Needing two more points with an Elo rating of 2498 then, Guha decided to take his chance. “I am having a good run in the recent tournaments and felt this is the right time to go for it,” he stated. Guha proved himself right by joining the elite club in international chess with a round still to go in the tournament. In a way it was a fast ride for Guha to the title after he earned his first norm in 2018 only at the 20th Sant Marti International Chess Open in Spain. Interestingly Guha was working without a coach from 2018 when he achieved two of his norms.
Introduced to the game by his father Raj, Guha, who started playing at the age of four years, developed an instant liking for it. “Becoming a GM was always at the back of my mind since the day I started playing chess,” Guha said. Tutored by GM Dibyendu Barua, Soham Das and International Master Atanu Lahiri, the introvert boy’s journey was halted over the last two years due to the pandemic.
“Although I didn’t miss the game much then as I was playing a lot of online tournaments, but my rating got struck with no over-the-board events,” he said. Guha defeated World champion Magnus Carlsen twice in an online friendly meet during this time.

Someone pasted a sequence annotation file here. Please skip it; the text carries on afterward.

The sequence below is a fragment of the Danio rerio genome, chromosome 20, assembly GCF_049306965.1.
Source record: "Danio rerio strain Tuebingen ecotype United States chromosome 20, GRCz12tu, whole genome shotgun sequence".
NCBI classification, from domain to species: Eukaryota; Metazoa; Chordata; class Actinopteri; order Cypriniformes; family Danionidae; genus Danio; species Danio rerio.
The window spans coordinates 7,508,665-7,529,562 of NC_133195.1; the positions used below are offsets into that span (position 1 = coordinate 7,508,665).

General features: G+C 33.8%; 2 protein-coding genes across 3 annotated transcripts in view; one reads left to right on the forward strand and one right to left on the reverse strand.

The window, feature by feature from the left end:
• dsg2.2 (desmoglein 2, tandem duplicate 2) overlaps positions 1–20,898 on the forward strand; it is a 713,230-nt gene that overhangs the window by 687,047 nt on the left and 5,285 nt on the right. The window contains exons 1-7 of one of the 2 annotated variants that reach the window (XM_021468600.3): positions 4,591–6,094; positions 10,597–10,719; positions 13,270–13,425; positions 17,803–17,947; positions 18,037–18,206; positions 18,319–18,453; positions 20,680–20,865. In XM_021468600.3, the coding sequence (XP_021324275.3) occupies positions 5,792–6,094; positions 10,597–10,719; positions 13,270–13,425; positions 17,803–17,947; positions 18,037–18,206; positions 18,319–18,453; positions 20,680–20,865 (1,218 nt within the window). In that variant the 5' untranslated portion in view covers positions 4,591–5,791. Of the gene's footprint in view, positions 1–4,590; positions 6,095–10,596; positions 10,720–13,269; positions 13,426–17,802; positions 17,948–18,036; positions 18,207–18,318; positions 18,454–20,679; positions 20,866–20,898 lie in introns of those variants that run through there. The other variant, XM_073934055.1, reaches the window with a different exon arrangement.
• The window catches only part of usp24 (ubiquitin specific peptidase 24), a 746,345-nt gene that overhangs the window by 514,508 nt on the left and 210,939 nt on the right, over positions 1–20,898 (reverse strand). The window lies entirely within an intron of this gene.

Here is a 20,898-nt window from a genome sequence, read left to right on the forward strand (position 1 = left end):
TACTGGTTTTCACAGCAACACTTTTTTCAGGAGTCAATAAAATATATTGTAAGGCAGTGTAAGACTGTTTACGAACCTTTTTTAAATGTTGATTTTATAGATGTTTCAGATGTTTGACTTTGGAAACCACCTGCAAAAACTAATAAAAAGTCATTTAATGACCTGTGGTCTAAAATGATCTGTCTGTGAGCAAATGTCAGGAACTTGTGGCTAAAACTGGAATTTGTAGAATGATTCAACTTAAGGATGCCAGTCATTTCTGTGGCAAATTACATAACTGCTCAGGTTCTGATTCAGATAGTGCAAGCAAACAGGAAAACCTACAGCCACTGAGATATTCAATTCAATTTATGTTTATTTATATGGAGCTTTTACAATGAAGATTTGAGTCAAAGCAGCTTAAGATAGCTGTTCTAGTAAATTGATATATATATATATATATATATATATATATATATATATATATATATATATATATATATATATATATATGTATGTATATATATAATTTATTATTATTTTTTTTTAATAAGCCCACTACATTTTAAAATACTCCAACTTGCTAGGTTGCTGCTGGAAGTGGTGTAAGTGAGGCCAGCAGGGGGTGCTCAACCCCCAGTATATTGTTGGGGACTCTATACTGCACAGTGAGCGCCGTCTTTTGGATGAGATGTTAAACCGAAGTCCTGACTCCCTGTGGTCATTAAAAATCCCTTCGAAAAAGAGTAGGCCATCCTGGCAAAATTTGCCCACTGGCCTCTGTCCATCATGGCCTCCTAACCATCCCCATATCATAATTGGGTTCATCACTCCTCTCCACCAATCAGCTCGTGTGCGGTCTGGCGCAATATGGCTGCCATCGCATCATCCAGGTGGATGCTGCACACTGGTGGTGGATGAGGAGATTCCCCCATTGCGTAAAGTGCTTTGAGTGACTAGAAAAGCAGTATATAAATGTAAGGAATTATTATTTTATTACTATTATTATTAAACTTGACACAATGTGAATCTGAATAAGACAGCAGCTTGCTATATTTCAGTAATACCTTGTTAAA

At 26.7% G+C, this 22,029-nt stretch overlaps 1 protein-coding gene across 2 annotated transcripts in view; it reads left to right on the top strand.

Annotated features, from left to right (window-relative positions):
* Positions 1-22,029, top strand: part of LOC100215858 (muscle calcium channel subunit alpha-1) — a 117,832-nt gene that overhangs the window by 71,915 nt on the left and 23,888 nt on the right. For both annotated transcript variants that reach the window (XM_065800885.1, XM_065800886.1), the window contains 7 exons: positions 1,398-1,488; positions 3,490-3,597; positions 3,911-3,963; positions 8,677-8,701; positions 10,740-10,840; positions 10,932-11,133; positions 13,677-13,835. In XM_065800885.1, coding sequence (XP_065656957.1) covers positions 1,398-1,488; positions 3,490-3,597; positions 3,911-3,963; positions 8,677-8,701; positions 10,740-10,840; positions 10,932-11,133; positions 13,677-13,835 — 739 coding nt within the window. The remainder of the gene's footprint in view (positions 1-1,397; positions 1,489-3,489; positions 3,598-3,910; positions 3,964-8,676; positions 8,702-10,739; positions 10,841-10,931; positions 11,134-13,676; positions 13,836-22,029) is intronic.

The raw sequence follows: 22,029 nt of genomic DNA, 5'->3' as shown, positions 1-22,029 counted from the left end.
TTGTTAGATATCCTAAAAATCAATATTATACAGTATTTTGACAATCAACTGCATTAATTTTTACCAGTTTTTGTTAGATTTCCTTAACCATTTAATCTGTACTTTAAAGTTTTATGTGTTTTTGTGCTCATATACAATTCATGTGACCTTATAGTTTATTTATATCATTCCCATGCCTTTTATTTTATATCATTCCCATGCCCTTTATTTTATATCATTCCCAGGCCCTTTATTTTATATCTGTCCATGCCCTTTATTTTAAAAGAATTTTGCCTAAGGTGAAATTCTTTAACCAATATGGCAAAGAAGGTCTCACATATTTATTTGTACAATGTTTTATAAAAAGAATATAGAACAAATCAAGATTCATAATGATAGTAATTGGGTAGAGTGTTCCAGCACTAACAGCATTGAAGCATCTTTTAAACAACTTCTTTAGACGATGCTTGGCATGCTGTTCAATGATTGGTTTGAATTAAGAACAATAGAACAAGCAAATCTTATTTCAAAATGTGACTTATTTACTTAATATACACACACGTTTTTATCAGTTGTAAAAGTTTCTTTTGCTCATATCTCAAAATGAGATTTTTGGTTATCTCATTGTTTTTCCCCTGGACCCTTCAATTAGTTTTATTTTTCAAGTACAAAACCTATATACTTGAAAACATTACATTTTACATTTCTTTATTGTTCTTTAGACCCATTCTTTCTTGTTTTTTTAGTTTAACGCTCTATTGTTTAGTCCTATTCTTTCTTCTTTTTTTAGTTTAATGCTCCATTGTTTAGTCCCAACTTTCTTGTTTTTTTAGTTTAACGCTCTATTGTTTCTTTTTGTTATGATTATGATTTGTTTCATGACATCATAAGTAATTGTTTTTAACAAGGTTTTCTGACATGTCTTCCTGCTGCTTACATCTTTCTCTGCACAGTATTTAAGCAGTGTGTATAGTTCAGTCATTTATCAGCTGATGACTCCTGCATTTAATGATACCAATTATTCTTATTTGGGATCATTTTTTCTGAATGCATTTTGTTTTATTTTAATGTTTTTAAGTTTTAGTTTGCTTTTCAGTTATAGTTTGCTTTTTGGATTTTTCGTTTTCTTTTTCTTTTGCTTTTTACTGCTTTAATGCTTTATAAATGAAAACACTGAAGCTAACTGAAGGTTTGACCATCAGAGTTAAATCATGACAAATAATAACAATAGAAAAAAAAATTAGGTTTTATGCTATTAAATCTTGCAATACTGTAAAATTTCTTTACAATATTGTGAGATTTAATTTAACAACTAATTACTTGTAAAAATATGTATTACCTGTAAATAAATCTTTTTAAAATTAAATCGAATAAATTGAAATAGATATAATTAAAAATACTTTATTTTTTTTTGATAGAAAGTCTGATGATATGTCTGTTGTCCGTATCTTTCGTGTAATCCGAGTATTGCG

He managed to return to ‘real’ chess by taking part in the Bangladesh Premier Division Chess League in March this year before another round of lockdown forced him to stay indoors again.
India's 73rd chess Grandmaster
The Chennai-based player scored 6.5 points from nine rounds along with four others to finish seventh overall in the event held at Cattolica.
Fourteen-year old Bharath Subramaniyam became India's 73rd chess Grandmaster, securing the third and final GM norm at an event in Italy.
The Chennai-based player scored 6.5 points from nine rounds along with four others to finish seventh overall in the event held at Cattolica.
He obtained his third GM norm here and also touched the requisite 2,500 (Elo) mark. Fellow Indian player M R Lalith Babu emerged winner in the tournament with seven points, winning the title on the basis of a better tie-break score after he tied with three others including top-seed Anton Korobov (Ukraine).
Bharath finished with six wins and one draw while losing two games - against Korobov and Lalith Babu.
Bharath achieved his first GM norm after securing 11th place at the Aeroflot Open in Moscow in February 2020. He secured the second norm after placing 4th in the Junior Roundtable Under 21 tournament in Bulgaria with 6.5 points in October 2021.
To become a GM, a player has to secure three GM norms and cross the live rating of 2,500 Elo points.
His coach M Shyam Sundar, a GM himself, congratulated Subramaniyam and tweeted: "Congratulations Bharath for becoming the latest GM of India!! Let's focus on new goals in this new year!!”
Subramaniyam had become an International Master at the age of 11 years and 8 months in 2019.
Mitrabha Guha had become the country's 72nd GM in November last, two days after Sankalp Gupta became the 71st GM.